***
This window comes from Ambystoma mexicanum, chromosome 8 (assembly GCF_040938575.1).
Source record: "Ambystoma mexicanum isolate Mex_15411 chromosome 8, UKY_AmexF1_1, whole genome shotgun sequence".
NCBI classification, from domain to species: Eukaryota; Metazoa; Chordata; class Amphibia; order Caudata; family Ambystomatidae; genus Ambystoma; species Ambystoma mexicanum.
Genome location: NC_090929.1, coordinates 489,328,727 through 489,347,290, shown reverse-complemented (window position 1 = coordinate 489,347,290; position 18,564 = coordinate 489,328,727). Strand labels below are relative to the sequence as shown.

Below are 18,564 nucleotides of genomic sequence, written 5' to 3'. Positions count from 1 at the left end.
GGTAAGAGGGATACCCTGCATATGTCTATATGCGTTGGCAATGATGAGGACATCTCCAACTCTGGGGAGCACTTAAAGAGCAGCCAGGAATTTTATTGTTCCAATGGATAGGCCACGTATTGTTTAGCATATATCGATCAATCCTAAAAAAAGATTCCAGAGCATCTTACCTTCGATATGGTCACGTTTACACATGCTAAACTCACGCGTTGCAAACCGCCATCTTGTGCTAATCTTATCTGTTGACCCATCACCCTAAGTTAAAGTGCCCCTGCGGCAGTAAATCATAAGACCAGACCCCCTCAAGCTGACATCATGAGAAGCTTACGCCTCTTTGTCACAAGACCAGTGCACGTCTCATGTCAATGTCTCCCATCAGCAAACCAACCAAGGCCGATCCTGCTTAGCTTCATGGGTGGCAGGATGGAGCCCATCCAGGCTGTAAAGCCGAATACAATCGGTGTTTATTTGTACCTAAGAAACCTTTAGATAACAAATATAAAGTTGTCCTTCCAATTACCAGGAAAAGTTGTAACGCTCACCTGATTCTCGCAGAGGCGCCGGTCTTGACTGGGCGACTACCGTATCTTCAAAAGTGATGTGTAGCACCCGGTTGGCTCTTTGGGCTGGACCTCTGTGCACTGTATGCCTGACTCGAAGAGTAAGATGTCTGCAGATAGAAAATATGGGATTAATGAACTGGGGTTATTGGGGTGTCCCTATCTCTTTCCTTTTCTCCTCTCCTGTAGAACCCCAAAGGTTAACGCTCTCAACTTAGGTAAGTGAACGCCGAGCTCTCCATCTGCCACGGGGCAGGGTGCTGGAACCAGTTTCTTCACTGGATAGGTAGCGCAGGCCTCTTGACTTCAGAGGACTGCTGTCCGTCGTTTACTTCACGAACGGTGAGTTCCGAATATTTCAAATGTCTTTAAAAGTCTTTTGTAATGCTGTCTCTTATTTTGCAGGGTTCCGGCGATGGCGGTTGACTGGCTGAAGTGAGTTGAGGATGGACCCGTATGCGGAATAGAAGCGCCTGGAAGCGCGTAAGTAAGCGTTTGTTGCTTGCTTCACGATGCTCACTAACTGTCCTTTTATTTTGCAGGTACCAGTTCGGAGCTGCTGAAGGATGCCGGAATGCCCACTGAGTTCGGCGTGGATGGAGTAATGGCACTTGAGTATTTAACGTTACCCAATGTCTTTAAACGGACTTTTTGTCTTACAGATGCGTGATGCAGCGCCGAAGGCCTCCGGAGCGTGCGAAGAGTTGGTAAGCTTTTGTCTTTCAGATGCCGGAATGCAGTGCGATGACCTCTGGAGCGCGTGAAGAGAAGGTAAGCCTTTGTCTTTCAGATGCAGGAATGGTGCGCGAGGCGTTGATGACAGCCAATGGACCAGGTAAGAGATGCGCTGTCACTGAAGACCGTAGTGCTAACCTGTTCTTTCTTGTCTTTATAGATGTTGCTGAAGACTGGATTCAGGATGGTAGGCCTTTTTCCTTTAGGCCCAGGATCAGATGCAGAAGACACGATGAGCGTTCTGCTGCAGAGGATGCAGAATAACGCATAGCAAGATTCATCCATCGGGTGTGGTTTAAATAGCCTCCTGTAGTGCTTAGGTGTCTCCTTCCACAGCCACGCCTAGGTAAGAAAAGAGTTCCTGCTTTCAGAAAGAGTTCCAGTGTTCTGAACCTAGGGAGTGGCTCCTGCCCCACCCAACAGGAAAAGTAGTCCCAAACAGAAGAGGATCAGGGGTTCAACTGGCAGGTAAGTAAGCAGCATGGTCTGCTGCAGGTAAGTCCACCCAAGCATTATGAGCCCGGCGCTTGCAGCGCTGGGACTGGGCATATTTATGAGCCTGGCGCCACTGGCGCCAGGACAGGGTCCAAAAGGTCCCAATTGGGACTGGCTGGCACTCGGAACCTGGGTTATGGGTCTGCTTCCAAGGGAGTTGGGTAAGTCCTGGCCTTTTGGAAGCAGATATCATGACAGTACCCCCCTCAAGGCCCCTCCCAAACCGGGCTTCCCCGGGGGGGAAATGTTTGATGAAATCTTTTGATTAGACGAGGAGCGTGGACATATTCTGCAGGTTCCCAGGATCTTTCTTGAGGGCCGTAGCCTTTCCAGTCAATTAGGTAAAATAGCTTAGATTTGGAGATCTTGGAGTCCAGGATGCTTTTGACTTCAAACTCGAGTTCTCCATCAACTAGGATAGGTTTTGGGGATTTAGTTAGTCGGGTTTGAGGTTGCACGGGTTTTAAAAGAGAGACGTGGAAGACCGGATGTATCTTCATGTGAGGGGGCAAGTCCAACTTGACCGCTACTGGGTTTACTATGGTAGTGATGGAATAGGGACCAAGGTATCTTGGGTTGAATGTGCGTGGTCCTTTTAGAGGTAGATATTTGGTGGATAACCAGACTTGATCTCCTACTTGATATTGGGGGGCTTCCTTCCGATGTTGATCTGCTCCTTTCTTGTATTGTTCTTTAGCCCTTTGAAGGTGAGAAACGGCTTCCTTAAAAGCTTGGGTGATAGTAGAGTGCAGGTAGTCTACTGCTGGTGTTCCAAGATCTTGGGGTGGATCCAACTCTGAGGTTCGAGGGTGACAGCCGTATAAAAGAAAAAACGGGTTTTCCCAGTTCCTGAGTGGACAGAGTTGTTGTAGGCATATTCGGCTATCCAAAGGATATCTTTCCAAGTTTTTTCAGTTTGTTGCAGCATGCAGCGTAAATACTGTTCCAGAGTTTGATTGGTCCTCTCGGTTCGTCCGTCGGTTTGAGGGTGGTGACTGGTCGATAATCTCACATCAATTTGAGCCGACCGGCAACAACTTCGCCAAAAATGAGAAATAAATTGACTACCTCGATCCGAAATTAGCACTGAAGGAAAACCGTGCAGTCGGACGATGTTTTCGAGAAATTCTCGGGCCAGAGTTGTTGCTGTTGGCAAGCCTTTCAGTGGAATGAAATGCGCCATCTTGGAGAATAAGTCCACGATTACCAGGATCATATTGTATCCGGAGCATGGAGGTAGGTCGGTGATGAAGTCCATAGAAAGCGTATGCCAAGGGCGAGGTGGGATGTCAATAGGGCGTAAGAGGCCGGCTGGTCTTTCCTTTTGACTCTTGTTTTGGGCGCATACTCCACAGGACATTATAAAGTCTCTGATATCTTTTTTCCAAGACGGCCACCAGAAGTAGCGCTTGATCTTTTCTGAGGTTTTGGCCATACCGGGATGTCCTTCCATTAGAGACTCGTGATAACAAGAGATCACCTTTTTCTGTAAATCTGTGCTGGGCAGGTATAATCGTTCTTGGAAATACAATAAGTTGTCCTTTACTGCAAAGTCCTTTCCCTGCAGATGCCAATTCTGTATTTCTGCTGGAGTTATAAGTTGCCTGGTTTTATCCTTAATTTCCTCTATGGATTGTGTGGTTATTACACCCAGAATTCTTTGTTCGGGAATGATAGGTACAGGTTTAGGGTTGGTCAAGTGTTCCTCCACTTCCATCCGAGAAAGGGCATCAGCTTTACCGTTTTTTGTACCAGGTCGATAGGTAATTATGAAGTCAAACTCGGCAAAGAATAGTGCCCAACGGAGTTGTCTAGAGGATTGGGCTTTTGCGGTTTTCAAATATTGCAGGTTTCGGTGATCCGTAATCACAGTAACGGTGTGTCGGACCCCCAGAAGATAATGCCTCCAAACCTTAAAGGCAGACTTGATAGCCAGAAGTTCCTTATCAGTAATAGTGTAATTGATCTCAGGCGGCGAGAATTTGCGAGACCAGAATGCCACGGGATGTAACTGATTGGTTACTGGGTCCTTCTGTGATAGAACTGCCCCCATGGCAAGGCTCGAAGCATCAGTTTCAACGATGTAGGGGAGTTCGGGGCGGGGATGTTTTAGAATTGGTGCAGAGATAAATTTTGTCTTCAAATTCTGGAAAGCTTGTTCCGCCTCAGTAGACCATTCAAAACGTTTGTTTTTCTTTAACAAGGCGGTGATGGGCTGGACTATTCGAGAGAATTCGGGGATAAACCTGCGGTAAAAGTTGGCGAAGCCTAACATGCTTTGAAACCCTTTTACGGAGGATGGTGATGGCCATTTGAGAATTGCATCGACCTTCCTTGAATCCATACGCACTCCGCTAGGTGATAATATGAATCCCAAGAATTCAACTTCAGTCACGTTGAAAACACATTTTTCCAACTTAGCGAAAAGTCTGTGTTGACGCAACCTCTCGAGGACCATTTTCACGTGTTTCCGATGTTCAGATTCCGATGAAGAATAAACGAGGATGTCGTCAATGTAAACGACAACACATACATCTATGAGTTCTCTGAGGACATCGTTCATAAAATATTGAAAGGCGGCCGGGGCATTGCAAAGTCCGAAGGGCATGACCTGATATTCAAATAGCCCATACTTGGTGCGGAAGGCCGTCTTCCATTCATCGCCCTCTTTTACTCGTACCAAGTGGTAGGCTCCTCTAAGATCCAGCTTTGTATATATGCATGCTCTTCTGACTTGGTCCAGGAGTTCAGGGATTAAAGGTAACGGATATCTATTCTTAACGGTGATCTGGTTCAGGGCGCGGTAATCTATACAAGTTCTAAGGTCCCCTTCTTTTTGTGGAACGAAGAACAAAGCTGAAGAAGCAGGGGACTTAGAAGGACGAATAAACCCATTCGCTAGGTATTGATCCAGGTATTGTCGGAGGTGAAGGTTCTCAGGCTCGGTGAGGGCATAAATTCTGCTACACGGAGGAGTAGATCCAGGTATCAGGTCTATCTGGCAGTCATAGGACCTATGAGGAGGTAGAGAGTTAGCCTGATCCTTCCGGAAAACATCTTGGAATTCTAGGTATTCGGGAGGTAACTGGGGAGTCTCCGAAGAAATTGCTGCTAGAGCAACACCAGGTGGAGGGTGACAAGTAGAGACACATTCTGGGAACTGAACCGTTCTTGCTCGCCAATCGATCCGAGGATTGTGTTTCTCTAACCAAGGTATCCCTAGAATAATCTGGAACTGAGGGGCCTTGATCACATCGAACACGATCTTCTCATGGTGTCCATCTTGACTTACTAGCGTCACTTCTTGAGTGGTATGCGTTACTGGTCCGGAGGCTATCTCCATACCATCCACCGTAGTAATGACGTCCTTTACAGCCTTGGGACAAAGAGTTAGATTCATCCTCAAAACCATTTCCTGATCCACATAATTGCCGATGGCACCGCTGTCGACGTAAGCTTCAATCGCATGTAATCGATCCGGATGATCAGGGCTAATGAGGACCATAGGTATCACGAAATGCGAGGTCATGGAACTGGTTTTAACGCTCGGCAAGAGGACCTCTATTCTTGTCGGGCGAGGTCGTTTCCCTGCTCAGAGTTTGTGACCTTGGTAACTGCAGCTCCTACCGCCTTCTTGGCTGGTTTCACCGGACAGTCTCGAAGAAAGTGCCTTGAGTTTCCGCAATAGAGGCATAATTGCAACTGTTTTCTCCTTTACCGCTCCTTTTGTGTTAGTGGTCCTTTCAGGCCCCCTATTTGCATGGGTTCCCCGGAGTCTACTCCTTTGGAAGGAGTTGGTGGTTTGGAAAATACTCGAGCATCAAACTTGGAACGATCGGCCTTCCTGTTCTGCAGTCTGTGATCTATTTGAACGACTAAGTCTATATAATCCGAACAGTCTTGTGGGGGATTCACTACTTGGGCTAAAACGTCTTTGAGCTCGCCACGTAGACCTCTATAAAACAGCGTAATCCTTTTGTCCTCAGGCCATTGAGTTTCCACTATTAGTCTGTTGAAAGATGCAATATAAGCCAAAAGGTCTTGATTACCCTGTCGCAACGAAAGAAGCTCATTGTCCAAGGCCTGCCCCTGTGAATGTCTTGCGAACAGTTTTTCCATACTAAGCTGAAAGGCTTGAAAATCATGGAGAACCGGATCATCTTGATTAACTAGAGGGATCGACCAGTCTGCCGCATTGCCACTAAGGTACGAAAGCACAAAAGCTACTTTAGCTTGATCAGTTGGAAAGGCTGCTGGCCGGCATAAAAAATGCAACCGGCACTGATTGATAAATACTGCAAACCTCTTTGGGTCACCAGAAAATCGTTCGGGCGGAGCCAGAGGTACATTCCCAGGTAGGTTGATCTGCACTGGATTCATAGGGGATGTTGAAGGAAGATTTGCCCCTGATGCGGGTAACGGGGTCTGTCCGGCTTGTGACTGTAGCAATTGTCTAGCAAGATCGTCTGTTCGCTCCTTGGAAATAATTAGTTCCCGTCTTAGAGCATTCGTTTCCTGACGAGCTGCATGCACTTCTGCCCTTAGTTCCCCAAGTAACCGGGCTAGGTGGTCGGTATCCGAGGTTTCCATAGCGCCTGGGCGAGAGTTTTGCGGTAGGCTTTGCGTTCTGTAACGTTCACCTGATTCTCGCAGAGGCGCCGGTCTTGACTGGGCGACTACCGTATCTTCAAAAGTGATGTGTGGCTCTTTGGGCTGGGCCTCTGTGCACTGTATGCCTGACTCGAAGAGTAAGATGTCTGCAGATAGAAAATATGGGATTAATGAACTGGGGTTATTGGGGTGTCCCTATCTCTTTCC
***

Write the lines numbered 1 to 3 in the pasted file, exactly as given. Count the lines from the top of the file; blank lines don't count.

This window comes from Ambystoma mexicanum, chromosome 8 (assembly GCF_040938575.1).
Source record: "Ambystoma mexicanum isolate Mex_15411 chromosome 8, UKY_AmexF1_1, whole genome shotgun sequence".
NCBI classification, from domain to species: Eukaryota; Metazoa; Chordata; class Amphibia; order Caudata; family Ambystomatidae; genus Ambystoma; species Ambystoma mexicanum.